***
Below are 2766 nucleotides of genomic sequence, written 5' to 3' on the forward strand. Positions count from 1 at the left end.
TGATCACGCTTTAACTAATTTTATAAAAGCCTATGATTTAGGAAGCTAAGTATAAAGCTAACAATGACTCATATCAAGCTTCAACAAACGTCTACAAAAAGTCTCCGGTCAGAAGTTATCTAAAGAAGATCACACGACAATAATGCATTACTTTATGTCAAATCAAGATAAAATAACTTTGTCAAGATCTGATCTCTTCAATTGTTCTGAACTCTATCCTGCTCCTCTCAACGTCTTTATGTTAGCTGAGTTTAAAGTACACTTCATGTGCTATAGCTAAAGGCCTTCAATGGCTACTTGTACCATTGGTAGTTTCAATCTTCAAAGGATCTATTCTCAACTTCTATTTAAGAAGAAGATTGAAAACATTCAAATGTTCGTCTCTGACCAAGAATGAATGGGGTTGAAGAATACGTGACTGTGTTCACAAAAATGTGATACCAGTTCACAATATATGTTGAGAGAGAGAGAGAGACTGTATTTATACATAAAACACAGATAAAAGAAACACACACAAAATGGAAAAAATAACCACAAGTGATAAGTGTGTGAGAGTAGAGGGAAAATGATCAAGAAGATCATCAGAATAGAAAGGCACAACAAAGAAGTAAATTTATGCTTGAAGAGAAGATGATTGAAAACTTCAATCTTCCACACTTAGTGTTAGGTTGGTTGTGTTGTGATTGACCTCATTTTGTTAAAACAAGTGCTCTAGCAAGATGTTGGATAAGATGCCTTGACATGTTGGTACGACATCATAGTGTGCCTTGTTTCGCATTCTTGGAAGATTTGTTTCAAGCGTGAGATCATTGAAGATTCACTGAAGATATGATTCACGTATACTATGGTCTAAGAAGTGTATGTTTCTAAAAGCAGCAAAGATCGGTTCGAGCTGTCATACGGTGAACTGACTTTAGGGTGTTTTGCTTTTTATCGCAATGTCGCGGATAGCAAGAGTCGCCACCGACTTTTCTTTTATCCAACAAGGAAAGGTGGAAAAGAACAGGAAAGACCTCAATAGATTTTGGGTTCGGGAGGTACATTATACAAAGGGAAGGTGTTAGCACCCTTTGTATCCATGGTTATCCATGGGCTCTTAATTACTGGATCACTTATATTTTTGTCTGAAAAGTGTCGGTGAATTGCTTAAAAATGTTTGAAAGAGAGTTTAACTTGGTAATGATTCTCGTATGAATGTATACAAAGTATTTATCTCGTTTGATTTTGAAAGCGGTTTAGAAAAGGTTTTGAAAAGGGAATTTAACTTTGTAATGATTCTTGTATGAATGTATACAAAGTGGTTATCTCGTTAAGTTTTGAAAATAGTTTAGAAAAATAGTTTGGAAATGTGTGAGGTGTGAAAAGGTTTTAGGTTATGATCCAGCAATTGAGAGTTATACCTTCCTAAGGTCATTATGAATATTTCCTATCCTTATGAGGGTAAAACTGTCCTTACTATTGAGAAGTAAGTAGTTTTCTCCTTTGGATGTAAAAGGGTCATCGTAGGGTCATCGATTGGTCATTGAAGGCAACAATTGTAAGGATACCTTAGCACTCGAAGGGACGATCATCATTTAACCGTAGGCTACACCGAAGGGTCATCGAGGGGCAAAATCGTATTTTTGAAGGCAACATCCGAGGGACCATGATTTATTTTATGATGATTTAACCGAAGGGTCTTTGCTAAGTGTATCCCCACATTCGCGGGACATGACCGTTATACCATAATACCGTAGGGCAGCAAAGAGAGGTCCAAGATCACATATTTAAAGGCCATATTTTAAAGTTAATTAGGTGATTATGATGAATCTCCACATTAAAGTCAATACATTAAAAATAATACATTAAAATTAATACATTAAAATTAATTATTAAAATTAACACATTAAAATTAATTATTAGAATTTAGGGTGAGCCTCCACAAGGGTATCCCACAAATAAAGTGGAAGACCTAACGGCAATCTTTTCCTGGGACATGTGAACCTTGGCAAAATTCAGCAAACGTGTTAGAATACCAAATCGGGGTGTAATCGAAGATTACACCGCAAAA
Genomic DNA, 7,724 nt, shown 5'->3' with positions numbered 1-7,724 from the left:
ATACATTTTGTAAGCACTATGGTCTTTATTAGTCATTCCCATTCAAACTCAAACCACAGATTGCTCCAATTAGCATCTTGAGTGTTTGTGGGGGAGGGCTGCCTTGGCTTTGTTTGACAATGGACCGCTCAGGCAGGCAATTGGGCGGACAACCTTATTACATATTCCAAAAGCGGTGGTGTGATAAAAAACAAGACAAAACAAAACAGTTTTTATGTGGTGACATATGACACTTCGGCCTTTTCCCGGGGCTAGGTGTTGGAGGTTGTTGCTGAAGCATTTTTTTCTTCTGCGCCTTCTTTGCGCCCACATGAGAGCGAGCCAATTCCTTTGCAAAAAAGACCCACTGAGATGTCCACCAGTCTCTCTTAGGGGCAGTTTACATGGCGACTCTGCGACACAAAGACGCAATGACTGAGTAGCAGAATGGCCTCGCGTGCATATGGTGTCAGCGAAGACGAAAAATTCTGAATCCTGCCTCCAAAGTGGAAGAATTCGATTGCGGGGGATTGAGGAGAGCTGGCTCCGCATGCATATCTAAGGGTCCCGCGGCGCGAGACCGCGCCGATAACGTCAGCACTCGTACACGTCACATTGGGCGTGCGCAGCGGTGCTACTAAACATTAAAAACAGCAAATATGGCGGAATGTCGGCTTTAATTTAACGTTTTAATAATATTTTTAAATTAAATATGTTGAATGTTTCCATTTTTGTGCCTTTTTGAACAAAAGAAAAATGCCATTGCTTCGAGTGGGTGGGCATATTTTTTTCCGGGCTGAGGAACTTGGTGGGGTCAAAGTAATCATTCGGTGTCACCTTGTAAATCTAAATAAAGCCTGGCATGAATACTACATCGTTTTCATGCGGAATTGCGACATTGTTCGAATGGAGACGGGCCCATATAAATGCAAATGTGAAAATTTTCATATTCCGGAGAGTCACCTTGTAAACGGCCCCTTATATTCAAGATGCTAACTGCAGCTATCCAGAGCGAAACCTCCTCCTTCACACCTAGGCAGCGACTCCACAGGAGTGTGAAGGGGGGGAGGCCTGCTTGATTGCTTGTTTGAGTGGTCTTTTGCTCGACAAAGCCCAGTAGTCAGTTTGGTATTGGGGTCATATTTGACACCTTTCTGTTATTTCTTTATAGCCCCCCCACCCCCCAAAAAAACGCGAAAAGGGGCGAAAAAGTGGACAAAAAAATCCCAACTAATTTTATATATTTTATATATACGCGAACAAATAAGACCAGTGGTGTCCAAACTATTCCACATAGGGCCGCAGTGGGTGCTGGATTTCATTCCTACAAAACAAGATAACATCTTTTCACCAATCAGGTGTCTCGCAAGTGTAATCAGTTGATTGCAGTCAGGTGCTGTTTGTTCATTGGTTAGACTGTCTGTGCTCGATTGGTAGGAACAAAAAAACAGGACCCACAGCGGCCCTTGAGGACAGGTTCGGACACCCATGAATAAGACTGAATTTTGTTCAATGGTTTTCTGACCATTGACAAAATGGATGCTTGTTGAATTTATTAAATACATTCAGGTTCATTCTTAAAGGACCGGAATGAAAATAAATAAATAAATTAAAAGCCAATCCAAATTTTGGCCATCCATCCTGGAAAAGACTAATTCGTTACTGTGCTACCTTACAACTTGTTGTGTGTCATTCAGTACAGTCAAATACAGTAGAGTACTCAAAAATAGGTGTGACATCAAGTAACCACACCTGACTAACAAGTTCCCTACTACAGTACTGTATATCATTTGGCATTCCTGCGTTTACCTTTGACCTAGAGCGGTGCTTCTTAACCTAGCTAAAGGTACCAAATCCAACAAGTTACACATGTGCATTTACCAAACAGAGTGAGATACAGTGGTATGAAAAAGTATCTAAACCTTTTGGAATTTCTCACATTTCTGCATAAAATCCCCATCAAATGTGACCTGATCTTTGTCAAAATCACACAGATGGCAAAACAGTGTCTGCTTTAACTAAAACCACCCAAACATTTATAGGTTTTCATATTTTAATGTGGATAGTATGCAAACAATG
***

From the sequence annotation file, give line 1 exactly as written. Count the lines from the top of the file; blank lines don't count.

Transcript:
Below are 2766 nucleotides of genomic sequence, written 5' to 3' on the forward strand. Positions count from 1 at the left end.